38. Puranik, S.; Acajjaoui, S.; Conn, S.; Costa, L.; Conn, V.; Vial, A.; Marcellin, R.; Melzer, R.; Brown, E.; Hart, D.; et al. Structural basis for the oligomerization of the MADS domain transcription factor SEPALLATA3 in Arabidopsis. Plant Cell 2014, 26, 3603–3615.
  39. Yang, Y.; Fanning, L.; Jack, T. The K domain mediates heterodimerization of the Arabidopsis floral organ identity proteins, APETALA3 and PISTILLATA. Plant J. 2003, 33, 47–59.
  40. Theißen, G.; Gramzow, L. Chapter 8—Structure and evolution of plant MADS domain transcription factors. In Plant Transcription Factors: Evolutionary, Structural and Functional Aspects; Gonzalez, D.H., Ed.; Academic Press: Cambridge, MA, USA, 2016; pp. 127–138.
  41. Varoquaux, F.; Blanvillain, R.; Delseny, M.; Gallois, P. Less is better: New approaches for seedless fruit production. Trends Biotechnol. 2000, 18, 233–242.
  42. Dorcey, E.; Urbez, C.; Blázquez, M.A.; Carbonell, J.; Perez-Amador, M.A. Fertilization-dependent auxin response in ovules triggers fruit development through the modulation of gibberellin metabolism in Arabidopsis. Plant J. 2009, 58, 318–332.
  43. Vriezen, W.H.; Feron, R.; Maretto, F.; Keijman, J.; Mariani, C. Changes in tomato ovary transcriptome demonstrate complex hormonal regulation of fruit set. New Phytol. 2008, 177, 60–76.
  44. Wang, H.; Schauer, N.; Usadel, B.; Frasse, P.; Zouine, M.; Hernould, M.; Latché, A.; Pech, J.C.; Fernie, A.R.; Bouzayen, M. Regulatory features underlying pollination-dependent and -independent tomato fruit set revealed by transcript and primary metabolite profiling. Plant Cell 2009, 21, 1428–1452.
  45. Tukey, H.B. Growth of the embryo, seed, and pericarp of the sour cherry (Prunus cerasus) in relation to season of fruit ripening. Proc. Am. Soc. Hortic. Sci. 1934, 31, 125–144.
  46. Lilleland, O. Growth study of the plum fruit-I. The growth and changes in chemical composition of the climax plum. In Proceeding of the American Society for Horticultural Science; American Society for Horticultural Science: Alexandria, VA, USA, 1933; Volume 30, pp. 203–208.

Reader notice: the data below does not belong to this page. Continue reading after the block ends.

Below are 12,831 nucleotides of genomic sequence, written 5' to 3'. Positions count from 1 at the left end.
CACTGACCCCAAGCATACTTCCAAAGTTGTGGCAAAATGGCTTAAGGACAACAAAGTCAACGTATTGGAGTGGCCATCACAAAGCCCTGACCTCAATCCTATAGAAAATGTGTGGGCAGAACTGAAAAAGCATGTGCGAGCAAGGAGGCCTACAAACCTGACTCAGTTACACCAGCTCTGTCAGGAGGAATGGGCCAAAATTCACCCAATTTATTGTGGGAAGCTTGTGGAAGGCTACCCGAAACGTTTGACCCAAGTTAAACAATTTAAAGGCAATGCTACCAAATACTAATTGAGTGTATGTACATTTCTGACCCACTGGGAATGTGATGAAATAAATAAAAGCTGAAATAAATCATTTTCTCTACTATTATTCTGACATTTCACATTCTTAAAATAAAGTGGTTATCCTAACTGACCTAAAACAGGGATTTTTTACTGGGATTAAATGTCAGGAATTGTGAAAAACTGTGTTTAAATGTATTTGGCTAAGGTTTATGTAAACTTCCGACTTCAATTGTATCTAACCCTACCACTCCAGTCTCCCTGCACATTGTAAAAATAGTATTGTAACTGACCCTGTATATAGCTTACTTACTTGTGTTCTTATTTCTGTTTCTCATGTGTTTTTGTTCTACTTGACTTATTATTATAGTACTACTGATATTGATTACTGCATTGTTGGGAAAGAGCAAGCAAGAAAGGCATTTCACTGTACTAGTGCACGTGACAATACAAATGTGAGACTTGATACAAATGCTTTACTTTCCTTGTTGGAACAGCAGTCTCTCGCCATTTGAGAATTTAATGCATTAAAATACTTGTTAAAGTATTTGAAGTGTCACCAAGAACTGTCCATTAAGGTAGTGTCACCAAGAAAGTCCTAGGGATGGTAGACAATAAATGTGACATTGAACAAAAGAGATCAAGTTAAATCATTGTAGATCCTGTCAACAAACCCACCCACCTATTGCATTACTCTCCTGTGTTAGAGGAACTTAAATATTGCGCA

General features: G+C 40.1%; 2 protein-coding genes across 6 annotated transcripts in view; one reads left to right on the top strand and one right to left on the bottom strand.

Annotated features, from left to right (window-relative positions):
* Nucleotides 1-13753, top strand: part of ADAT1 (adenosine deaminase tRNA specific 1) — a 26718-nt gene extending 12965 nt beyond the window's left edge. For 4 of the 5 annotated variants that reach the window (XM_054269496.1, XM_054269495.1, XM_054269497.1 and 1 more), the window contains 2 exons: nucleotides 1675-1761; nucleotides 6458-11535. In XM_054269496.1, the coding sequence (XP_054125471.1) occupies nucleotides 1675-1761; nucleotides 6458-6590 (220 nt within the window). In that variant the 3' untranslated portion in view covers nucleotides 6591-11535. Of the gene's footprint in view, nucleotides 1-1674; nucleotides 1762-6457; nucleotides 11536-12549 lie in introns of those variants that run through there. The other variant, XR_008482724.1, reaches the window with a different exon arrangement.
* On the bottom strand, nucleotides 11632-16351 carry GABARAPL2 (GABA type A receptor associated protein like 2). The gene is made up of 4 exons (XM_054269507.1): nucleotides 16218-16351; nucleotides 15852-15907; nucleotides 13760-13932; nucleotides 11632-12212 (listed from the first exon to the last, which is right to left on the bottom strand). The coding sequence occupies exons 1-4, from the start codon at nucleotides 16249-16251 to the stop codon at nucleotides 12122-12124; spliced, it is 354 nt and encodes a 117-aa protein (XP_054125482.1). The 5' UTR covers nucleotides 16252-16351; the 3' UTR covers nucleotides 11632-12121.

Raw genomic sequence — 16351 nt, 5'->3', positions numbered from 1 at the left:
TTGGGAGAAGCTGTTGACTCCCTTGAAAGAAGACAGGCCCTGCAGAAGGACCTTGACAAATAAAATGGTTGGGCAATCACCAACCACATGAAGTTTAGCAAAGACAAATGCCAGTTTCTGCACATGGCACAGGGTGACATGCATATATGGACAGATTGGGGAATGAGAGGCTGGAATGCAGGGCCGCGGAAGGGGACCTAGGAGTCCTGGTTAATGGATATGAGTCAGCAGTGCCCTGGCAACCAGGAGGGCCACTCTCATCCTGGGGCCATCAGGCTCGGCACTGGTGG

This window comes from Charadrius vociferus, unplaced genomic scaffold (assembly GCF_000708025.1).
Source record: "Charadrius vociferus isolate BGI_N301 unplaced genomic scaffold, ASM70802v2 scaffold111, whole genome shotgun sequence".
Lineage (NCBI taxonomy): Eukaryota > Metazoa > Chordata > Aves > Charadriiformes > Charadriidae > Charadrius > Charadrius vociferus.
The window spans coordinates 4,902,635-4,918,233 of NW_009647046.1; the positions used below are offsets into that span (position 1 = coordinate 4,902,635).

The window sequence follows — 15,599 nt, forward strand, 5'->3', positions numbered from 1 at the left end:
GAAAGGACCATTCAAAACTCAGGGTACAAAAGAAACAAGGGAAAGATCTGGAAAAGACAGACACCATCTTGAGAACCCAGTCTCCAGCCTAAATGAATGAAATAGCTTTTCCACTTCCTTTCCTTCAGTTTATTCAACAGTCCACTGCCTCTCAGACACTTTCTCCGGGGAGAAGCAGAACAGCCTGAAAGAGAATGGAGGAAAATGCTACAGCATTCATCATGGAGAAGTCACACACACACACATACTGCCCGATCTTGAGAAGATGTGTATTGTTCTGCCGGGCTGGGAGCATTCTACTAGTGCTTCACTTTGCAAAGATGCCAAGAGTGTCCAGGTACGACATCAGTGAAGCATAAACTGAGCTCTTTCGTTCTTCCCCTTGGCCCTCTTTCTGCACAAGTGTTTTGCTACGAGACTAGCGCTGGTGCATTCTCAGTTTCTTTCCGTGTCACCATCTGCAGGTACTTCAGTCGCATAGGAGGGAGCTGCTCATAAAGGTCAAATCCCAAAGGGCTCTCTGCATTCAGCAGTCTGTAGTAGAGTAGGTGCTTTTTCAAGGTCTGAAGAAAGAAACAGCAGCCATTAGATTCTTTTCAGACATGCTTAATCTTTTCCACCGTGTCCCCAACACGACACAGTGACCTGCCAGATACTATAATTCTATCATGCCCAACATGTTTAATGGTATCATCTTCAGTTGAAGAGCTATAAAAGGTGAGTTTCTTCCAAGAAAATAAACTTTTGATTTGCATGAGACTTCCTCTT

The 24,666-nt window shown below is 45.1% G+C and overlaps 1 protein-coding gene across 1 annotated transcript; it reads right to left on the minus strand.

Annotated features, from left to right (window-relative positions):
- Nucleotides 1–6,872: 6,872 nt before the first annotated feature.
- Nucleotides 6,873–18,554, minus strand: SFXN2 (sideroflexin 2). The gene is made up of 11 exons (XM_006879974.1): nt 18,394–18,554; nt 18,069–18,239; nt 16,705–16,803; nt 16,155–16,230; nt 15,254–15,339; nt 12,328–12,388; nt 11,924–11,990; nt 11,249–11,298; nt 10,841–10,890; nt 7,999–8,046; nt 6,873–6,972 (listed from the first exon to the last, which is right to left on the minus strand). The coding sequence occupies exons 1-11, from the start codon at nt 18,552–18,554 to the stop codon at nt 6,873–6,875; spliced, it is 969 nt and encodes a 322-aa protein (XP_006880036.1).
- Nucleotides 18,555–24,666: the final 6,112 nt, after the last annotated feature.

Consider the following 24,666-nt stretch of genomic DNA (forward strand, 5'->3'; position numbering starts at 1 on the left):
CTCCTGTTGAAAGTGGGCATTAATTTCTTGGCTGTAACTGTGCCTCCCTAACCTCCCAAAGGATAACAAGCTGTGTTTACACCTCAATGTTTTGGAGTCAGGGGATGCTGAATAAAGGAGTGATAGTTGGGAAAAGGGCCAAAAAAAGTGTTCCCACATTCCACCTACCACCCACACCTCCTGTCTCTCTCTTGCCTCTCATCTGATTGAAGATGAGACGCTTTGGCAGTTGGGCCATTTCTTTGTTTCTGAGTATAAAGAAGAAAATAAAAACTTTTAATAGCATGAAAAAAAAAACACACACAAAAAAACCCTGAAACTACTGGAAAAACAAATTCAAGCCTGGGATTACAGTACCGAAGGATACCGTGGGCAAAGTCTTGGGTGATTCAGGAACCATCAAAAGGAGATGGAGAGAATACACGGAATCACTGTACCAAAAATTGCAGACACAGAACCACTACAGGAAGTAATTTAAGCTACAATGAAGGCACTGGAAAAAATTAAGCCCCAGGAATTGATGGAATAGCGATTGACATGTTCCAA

47. Lilleland, O. Growth study of the peach fruit. In Proceeding of the American Society for Horticultural Science; American Society for Horticultural Science: Alexandria, VA, USA, 1935; Volume 33, pp. 269–279.
  48. Coombe, B.G. The development of fleshy fruits. Annu. Rev. Plant Physiol. 1976, 27, 207–228.
  49. Bollard, E.G. The physiology and nutrition of developing fruit. In The Biochemistry of Fruit and Their Products; Hulme, A.C., Rhodes, M.J., Eds.; FAO of the United Nations: Rome, Italy, 1970; Volume 1.
  50. Lilleland, O.; Newsome, L. A growth study of the cherry fruit. Proc. Am. Soc. Hortic. Sci. 1934, 32, 291–299.
  51. Chalmers, D.J.; Ende, B.V.D. A reappraisal of the growth and development of peach fruit. Funct. Plant Biol. 1975, 2, 623–634.
  52. Gibeaut, D.M.; Whiting, M.D.; Einhorn, T. Time indices of multiphasic development in genotypes of sweet cherry are similar from dormancy to cessation of pit growth. Ann. Bot. 2017, 119, 465–475.
  53. Tukey, H.B.; Young, J.O. Histological study of the developing fruit of the sour cherry. Bot. Gaz. 1939, 100, 723–749.
  54. Farmer, J.B. Contributions to the morphology and physiology of pulpy fruits. Ann. Bot. 1889, 3, 393–414.